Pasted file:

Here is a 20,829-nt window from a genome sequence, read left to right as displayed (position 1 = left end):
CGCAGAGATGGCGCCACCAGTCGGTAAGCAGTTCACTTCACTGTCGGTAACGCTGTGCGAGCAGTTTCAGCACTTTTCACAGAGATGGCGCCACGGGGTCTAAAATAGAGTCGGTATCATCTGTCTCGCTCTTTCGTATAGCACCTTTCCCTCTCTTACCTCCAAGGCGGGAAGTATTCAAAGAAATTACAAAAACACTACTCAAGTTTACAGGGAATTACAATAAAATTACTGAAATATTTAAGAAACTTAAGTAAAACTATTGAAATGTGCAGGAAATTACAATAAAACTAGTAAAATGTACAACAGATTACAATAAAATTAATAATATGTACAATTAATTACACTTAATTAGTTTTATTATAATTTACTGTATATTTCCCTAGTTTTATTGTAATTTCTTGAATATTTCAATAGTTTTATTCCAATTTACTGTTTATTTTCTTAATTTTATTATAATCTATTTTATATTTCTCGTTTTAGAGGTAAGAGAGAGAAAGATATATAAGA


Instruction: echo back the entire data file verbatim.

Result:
Here is a 20,829-nt window from a genome sequence, read left to right as displayed (position 1 = left end):
CGCAGAGATGGCGCCACCAGTCGGTAAGCAGTTCACTTCACTGTCGGTAACGCTGTGCGAGCAGTTTCAGCACTTTTCACAGAGATGGCGCCACGGGGTCTAAAATAGAGTCGGTATCATCTGTCTCGCTCTTTCGTATAGCACCTTTCCCTCTCTTACCTCCAAGGCGGGAAGTATTCAAAGAAATTACAAAAACACTACTCAAGTTTACAGGGAATTACAATAAAATTACTGAAATATTTAAGAAACTTAAGTAAAACTATTGAAATGTGCAGGAAATTACAATAAAACTAGTAAAATGTACAACAGATTACAATAAAATTAATAATATGTACAATTAATTACACTTAATTAGTTTTATTATAATTTACTGTATATTTCCCTAGTTTTATTGTAATTTCTTGAATATTTCAATAGTTTTATTCCAATTTACTGTTTATTTTCTTAATTTTATTATAATCTATTTTATATTTCTCGTTTTAGAGGTAAGAGAGAGAAAGATATATAAGA